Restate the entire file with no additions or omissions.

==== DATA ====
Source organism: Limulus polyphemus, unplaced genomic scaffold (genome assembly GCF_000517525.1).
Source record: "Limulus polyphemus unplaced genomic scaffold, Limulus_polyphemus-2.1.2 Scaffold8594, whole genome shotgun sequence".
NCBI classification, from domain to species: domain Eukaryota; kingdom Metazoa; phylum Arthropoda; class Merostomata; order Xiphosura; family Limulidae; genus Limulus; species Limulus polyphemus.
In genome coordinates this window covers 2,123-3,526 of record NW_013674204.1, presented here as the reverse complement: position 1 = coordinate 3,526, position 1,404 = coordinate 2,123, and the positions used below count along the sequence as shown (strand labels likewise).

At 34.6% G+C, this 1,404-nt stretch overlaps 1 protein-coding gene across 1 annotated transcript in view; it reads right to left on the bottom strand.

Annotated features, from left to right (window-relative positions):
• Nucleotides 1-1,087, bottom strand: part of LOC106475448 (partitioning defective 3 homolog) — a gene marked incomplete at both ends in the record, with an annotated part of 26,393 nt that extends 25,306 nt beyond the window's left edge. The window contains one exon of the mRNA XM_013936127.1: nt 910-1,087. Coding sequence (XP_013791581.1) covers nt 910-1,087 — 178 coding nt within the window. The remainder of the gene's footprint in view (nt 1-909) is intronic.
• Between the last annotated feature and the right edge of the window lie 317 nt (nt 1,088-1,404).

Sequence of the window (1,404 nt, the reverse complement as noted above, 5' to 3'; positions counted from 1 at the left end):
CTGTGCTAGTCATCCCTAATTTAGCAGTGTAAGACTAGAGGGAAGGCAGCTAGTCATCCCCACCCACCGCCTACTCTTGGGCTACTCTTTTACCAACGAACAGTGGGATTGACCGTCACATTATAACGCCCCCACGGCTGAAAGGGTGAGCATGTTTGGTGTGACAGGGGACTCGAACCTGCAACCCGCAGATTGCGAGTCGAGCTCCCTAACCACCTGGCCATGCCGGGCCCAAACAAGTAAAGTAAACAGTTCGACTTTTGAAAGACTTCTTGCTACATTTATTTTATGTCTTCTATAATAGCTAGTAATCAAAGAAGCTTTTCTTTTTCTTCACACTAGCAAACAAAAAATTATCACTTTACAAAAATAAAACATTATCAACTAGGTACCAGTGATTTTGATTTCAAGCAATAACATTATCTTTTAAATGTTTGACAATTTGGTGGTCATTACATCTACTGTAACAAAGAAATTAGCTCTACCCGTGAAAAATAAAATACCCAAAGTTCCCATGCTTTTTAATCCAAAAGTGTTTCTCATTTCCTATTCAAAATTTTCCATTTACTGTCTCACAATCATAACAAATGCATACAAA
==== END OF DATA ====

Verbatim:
Source organism: Limulus polyphemus, unplaced genomic scaffold (genome assembly GCF_000517525.1).
Source record: "Limulus polyphemus unplaced genomic scaffold, Limulus_polyphemus-2.1.2 Scaffold8594, whole genome shotgun sequence".
NCBI classification, from domain to species: domain Eukaryota; kingdom Metazoa; phylum Arthropoda; class Merostomata; order Xiphosura; family Limulidae; genus Limulus; species Limulus polyphemus.
In genome coordinates this window covers 2,123-3,526 of record NW_013674204.1, presented here as the reverse complement: position 1 = coordinate 3,526, position 1,404 = coordinate 2,123, and the positions used below count along the sequence as shown (strand labels likewise).

At 34.6% G+C, this 1,404-nt stretch overlaps 1 protein-coding gene across 1 annotated transcript in view; it reads right to left on the bottom strand.

Annotated features, from left to right (window-relative positions):
• Nucleotides 1-1,087, bottom strand: part of LOC106475448 (partitioning defective 3 homolog) — a gene marked incomplete at both ends in the record, with an annotated part of 26,393 nt that extends 25,306 nt beyond the window's left edge. The window contains one exon of the mRNA XM_013936127.1: nt 910-1,087. Coding sequence (XP_013791581.1) covers nt 910-1,087 — 178 coding nt within the window. The remainder of the gene's footprint in view (nt 1-909) is intronic.
• Between the last annotated feature and the right edge of the window lie 317 nt (nt 1,088-1,404).

Sequence of the window (1,404 nt, the reverse complement as noted above, 5' to 3'; positions counted from 1 at the left end):
CTGTGCTAGTCATCCCTAATTTAGCAGTGTAAGACTAGAGGGAAGGCAGCTAGTCATCCCCACCCACCGCCTACTCTTGGGCTACTCTTTTACCAACGAACAGTGGGATTGACCGTCACATTATAACGCCCCCACGGCTGAAAGGGTGAGCATGTTTGGTGTGACAGGGGACTCGAACCTGCAACCCGCAGATTGCGAGTCGAGCTCCCTAACCACCTGGCCATGCCGGGCCCAAACAAGTAAAGTAAACAGTTCGACTTTTGAAAGACTTCTTGCTACATTTATTTTATGTCTTCTATAATAGCTAGTAATCAAAGAAGCTTTTCTTTTTCTTCACACTAGCAAACAAAAAATTATCACTTTACAAAAATAAAACATTATCAACTAGGTACCAGTGATTTTGATTTCAAGCAATAACATTATCTTTTAAATGTTTGACAATTTGGTGGTCATTACATCTACTGTAACAAAGAAATTAGCTCTACCCGTGAAAAATAAAATACCCAAAGTTCCCATGCTTTTTAATCCAAAAGTGTTTCTCATTTCCTATTCAAAATTTTCCATTTACTGTCTCACAATCATAACAAATGCATACAAA